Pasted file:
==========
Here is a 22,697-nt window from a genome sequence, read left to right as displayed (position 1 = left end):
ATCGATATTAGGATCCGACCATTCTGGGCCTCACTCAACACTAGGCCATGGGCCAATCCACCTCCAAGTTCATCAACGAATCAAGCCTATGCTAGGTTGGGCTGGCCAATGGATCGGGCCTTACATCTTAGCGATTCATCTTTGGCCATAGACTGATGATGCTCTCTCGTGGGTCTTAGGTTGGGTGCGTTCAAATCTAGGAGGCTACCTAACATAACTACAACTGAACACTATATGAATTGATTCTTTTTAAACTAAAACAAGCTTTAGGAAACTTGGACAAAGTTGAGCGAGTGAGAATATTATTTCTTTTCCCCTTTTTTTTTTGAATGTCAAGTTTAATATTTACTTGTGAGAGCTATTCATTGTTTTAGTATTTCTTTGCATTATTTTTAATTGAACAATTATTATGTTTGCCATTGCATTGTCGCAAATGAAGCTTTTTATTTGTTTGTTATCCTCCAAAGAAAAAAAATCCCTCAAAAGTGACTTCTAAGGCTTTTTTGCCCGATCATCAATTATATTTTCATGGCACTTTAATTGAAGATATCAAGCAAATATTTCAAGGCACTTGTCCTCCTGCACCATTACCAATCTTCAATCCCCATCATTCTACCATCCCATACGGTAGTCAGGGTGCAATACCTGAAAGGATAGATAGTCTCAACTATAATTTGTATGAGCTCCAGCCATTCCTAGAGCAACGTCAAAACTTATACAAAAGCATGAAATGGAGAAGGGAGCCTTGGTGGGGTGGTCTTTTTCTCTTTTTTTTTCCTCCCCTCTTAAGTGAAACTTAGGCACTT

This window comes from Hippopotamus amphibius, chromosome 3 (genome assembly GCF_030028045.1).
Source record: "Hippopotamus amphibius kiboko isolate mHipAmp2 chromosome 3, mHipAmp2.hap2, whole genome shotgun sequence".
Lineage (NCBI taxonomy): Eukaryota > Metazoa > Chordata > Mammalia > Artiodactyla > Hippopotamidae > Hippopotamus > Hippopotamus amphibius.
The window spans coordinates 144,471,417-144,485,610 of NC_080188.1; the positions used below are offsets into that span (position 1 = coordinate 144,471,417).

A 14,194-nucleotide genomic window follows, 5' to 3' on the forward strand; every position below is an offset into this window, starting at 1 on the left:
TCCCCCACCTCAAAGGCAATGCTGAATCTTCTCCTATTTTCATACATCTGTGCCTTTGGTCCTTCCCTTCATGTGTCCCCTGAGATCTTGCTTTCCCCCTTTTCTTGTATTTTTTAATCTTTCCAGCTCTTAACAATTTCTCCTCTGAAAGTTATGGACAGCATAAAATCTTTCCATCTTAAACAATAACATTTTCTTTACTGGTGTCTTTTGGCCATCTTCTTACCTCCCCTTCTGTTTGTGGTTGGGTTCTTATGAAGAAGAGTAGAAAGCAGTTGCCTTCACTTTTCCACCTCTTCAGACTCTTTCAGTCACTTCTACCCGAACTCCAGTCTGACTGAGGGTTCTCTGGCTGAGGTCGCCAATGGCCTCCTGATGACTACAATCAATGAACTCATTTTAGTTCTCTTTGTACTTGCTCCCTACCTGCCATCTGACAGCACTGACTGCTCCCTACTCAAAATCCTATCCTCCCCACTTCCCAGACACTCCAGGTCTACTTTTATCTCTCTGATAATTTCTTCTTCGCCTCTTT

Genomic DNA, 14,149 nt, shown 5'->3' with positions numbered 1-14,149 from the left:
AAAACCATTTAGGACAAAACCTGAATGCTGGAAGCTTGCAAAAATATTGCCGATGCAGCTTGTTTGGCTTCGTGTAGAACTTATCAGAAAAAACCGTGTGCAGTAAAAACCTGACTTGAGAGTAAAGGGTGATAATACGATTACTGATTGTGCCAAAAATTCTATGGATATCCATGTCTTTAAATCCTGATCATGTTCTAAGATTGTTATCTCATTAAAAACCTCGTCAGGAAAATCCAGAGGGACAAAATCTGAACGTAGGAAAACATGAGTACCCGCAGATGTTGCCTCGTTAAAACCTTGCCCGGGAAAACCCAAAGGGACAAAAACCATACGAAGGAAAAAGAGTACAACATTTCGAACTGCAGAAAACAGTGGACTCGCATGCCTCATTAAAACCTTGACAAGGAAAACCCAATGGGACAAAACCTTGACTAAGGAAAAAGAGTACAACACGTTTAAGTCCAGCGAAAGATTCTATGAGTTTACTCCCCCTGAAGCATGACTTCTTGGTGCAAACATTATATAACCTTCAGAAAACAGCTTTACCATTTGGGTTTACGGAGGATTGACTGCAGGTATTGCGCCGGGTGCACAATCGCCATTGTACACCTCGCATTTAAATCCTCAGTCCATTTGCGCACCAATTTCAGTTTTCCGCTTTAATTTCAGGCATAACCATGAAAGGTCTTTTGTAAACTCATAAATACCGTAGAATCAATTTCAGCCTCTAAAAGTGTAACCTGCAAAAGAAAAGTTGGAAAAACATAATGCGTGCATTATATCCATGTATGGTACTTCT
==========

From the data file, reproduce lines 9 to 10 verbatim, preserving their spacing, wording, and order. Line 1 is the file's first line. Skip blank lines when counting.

Genomic DNA, 14,149 nt, shown 5'->3' with positions numbered 1-14,149 from the left:
AAAACCATTTAGGACAAAACCTGAATGCTGGAAGCTTGCAAAAATATTGCCGATGCAGCTTGTTTGGCTTCGTGTAGAACTTATCAGAAAAAACCGTGTGCAGTAAAAACCTGACTTGAGAGTAAAGGGTGATAATACGATTACTGATTGTGCCAAAAATTCTATGGATATCCATGTCTTTAAATCCTGATCATGTTCTAAGATTGTTATCTCATTAAAAACCTCGTCAGGAAAATCCAGAGGGACAAAATCTGAACGTAGGAAAACATGAGTACCCGCAGATGTTGCCTCGTTAAAACCTTGCCCGGGAAAACCCAAAGGGACAAAAACCATACGAAGGAAAAAGAGTACAACATTTCGAACTGCAGAAAACAGTGGACTCGCATGCCTCATTAAAACCTTGACAAGGAAAACCCAATGGGACAAAACCTTGACTAAGGAAAAAGAGTACAACACGTTTAAGTCCAGCGAAAGATTCTATGAGTTTACTCCCCCTGAAGCATGACTTCTTGGTGCAAACATTATATAACCTTCAGAAAACAGCTTTACCATTTGGGTTTACGGAGGATTGACTGCAGGTATTGCGCCGGGTGCACAATCGCCATTGTACACCTCGCATTTAAATCCTCAGTCCATTTGCGCACCAATTTCAGTTTTCCGCTTTAATTTCAGGCATAACCATGAAAGGTCTTTTGTAAACTCATAAATACCGTAGAATCAATTTCAGCCTCTAAAAGTGTAACCTGCAAAAGAAAAGTTGGAAAAACATAATGCGTGCATTATATCCATGTATGGTACTTCT